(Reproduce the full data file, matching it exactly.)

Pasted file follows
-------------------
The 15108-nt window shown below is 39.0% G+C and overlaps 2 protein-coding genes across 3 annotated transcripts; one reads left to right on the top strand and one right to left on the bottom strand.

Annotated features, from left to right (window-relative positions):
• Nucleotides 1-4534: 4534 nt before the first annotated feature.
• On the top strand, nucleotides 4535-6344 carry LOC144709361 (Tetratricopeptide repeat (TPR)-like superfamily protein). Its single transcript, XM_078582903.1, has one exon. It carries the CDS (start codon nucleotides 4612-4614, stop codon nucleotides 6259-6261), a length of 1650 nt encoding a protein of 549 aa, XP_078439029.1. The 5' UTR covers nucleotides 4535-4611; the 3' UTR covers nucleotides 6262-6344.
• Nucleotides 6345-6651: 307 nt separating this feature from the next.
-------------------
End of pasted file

The 15108-nt window shown below is 39.0% G+C and overlaps 2 protein-coding genes across 3 annotated transcripts; one reads left to right on the top strand and one right to left on the bottom strand.

Annotated features, from left to right (window-relative positions):
• Nucleotides 1-4534: 4534 nt before the first annotated feature.
• On the top strand, nucleotides 4535-6344 carry LOC144709361 (Tetratricopeptide repeat (TPR)-like superfamily protein). Its single transcript, XM_078582903.1, has one exon. It carries the CDS (start codon nucleotides 4612-4614, stop codon nucleotides 6259-6261), a length of 1650 nt encoding a protein of 549 aa, XP_078439029.1. The 5' UTR covers nucleotides 4535-4611; the 3' UTR covers nucleotides 6262-6344.
• Nucleotides 6345-6651: 307 nt separating this feature from the next.